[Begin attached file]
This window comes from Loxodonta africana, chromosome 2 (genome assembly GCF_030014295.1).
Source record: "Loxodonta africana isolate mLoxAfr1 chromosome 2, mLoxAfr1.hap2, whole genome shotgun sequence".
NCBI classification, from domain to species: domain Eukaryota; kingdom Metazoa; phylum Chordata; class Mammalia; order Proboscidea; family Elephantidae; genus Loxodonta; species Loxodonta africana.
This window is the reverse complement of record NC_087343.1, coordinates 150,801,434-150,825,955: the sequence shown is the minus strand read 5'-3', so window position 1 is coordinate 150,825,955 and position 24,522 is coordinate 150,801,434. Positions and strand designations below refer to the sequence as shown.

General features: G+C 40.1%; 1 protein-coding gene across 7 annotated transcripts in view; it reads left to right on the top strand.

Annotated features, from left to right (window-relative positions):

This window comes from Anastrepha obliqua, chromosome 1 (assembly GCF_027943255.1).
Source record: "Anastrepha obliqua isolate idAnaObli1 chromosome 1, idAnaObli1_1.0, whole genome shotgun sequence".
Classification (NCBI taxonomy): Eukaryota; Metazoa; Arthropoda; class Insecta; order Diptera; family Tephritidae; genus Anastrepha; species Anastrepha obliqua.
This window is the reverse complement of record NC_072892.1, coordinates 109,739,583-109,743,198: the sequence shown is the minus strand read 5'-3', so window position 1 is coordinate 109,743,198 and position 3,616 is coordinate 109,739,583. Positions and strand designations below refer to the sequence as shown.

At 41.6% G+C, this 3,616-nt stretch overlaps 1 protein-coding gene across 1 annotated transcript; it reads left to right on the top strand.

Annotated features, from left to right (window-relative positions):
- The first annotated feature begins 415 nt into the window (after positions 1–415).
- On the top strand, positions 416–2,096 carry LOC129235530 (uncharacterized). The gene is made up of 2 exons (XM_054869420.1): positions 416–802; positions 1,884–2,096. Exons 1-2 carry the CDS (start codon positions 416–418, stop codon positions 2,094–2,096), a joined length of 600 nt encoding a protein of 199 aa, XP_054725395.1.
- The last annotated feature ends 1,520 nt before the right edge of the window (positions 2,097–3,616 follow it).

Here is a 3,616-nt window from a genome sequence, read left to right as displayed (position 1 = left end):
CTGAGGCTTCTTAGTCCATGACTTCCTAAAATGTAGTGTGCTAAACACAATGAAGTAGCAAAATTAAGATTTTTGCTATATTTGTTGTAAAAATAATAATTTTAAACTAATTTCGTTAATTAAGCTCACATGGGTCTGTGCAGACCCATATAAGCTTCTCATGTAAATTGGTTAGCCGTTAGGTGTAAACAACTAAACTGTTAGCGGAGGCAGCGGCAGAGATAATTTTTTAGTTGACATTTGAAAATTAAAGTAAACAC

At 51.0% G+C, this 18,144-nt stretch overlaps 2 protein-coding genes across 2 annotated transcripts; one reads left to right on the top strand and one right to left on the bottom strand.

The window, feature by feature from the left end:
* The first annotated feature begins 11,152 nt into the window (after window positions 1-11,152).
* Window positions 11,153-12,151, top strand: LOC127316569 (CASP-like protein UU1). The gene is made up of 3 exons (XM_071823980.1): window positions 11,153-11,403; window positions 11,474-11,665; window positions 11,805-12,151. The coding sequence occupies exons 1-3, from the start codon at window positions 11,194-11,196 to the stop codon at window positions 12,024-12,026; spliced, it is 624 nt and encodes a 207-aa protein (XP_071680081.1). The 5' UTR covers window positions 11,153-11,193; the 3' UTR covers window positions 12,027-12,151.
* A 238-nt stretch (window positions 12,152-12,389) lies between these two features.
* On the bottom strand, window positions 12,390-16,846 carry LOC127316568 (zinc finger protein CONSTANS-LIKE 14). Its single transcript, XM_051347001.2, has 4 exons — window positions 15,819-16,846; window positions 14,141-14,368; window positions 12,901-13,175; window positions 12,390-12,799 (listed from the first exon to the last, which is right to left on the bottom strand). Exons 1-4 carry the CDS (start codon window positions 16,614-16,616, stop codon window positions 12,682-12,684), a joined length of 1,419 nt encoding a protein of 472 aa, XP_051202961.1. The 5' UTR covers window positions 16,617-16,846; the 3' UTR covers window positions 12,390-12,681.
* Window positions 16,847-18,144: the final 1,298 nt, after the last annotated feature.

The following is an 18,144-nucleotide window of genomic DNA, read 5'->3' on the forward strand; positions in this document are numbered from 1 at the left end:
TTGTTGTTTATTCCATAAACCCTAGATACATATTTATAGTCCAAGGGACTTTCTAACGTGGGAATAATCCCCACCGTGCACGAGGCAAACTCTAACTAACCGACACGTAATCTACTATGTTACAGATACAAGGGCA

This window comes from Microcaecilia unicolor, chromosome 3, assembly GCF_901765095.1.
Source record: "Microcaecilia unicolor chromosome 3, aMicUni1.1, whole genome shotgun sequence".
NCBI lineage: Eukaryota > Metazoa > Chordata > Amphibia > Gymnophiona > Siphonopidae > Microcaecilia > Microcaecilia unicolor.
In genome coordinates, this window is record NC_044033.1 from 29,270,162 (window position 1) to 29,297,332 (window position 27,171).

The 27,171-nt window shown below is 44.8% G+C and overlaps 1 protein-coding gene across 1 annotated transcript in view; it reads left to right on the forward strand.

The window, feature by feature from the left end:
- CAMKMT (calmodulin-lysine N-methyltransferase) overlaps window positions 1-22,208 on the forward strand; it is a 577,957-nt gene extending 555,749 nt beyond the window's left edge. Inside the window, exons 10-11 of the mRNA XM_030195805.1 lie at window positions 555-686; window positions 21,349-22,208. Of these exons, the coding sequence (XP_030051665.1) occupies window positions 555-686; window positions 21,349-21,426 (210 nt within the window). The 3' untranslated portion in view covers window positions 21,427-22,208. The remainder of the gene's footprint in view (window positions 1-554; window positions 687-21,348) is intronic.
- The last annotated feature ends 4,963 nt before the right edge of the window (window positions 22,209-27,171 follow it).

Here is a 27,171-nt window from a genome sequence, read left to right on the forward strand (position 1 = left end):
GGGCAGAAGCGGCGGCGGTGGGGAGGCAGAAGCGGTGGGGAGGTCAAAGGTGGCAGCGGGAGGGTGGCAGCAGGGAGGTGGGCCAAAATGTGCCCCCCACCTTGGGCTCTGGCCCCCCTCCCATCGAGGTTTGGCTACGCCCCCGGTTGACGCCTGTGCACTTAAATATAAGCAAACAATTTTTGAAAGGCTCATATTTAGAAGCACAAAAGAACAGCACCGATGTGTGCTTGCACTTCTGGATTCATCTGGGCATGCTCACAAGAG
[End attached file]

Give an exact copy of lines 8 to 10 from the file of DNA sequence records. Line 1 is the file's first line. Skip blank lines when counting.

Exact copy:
Source record: "Anastrepha obliqua isolate idAnaObli1 chromosome 1, idAnaObli1_1.0, whole genome shotgun sequence".
Classification (NCBI taxonomy): Eukaryota; Metazoa; Arthropoda; class Insecta; order Diptera; family Tephritidae; genus Anastrepha; species Anastrepha obliqua.
This window is the reverse complement of record NC_072892.1, coordinates 109,739,583-109,743,198: the sequence shown is the minus strand read 5'-3', so window position 1 is coordinate 109,743,198 and position 3,616 is coordinate 109,739,583. Positions and strand designations below refer to the sequence as shown.